If you're developing a project that requires local changes before it can be deployed (like a regular application), running just now is the right way to move your code into the cloud.
However, if you'd like to provide a pre-built application or tool which only needs to be configured slightly to fit the needs of the end user, we have another great feature for you:
When running this command for a certain Git repository of your choice (make sure to replace <username> and <repository>), the repository will be looked up on GitHub, GitLab and BitBucket. When found, now will automatically clone it, set any custom properties you've defined and deploy it.
From there on, it will work just like any other deployment: You'll get a unique URL once the files have started uploading, your deployment will be initialized and then started up as usual.
Thanks to the process I've explained earlier, configuring the deployment of a Git repository is just as easy as doing the same for one that's not being handled automatically by now in the hidden.
If you want, you can either use now.json or the now property inside package.json within your repository for customizing the deployments. But please note that these settings can't be interfered with by the user. They're fixed.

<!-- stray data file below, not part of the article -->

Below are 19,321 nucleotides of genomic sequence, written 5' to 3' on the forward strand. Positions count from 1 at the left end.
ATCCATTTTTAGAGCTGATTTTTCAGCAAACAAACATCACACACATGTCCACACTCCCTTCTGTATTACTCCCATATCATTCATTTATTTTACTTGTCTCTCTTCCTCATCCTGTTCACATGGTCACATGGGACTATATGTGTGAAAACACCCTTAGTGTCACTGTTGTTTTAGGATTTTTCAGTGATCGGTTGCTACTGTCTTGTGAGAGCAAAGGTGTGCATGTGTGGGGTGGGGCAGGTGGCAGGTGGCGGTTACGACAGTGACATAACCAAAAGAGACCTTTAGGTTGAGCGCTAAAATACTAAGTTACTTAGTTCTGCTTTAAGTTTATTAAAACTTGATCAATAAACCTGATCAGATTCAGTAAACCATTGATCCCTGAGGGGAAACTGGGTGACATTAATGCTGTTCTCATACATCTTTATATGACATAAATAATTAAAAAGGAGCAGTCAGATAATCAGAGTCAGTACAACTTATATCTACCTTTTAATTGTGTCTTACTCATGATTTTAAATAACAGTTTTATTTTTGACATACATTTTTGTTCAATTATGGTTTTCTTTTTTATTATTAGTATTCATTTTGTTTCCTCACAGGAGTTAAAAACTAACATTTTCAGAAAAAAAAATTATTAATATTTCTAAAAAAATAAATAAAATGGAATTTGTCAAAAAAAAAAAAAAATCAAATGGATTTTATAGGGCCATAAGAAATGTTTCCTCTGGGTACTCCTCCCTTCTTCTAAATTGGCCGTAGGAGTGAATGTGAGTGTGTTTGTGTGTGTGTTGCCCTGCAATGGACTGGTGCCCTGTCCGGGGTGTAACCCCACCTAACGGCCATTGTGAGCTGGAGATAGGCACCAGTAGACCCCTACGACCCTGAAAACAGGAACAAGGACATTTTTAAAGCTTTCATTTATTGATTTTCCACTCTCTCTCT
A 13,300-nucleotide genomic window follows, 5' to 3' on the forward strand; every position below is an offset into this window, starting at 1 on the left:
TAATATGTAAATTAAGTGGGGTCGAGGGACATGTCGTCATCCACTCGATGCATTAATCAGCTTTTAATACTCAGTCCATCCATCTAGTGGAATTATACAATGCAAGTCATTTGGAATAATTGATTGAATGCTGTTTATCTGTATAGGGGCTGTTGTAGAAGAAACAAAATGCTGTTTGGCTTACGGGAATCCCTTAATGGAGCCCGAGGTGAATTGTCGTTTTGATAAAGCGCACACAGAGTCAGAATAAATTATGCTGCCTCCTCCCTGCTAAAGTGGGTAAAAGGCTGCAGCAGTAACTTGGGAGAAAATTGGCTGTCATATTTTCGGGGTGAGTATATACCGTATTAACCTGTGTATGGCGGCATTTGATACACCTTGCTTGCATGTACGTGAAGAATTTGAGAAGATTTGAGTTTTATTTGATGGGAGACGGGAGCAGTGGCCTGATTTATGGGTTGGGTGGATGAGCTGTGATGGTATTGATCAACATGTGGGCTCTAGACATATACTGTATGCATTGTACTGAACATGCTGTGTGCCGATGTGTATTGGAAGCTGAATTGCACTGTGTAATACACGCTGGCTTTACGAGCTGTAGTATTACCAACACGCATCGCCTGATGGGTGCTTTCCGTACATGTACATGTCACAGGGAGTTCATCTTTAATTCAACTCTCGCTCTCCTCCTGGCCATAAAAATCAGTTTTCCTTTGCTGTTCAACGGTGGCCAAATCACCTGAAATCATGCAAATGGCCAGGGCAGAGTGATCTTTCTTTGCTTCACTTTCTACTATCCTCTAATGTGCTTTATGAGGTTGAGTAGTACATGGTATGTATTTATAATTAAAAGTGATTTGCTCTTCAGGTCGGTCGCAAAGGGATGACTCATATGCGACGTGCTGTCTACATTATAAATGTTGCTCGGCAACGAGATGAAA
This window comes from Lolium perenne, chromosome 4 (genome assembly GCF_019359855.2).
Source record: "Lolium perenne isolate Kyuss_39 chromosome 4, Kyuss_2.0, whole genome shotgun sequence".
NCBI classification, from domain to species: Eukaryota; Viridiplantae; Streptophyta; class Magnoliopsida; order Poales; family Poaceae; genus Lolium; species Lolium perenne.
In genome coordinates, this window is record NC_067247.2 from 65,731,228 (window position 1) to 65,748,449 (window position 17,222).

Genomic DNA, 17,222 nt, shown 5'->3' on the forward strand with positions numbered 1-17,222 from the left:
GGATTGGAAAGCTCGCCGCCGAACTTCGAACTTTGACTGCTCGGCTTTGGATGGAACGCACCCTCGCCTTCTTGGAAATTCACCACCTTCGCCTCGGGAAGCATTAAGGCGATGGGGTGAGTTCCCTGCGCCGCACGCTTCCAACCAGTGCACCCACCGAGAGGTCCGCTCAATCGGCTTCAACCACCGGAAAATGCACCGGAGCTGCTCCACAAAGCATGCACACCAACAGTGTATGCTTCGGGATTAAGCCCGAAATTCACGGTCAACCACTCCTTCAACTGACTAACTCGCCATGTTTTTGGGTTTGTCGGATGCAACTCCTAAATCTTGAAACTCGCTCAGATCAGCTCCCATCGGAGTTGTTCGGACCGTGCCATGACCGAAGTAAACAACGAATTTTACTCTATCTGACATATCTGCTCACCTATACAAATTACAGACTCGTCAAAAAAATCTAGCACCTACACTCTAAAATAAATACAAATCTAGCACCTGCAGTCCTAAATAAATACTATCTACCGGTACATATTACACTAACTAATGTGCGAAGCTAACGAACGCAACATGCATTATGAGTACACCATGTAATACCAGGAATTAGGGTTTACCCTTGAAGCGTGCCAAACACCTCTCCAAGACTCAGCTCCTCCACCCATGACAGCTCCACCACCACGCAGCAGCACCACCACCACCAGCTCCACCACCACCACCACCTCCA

When deploying rauchg's slackin project, for example, you somehow need to define the API token and subdomain of your Slack team. And that's exactly where environment variables come in really nicely:
now -e SLACK_API_TOKEN="23uhc87" -e SLACK_SUBDOMAIN="socketio" now-examples/slackin
This will deploy the now-examples/slackin repository and set the environment variables SLACK_API_TOKEN (containing the API token) and SLACK_SUBDOMAIN (holding the subdomain of your team).
Once now fetches the repository, you'll see just what you're used to: A link to the deployment, the repository will be deployed and the logs will be printed out. Once the repo has finished uploading, you'll see the invitation page:
Since there might be cases in which you'd like to choose a certain branch or commit containing a special change you'd like to share with other people (or see how it works in production mode), we've made it very easy to select a git reference of your choice.
Simply append a # followed by the name of the branch or the commit. Assuming that you'd like to deploy the branch "v2", this is how the command will look like:
And it works just as easy for commits. Just append the SHA:
By default, now will select the master branch. However, as you can see, it only requires a single statement to change this!
Behind the curtains, the command line interface (now) will firstly clone the repository to your local device (in a hidden directory).
This ensures that even private repositories (or such that require a special form of authentication) will get cloned automatically without you having to specify any credentials. In addition, it's much more secure than cloning the code on the platform, because our system doesn't need to move any of your sensible authentication data to our servers.
Afterwards, the regular mechanism for handling the upload of your files will be applied to the local directory that contains a clone of the repository you've defined before.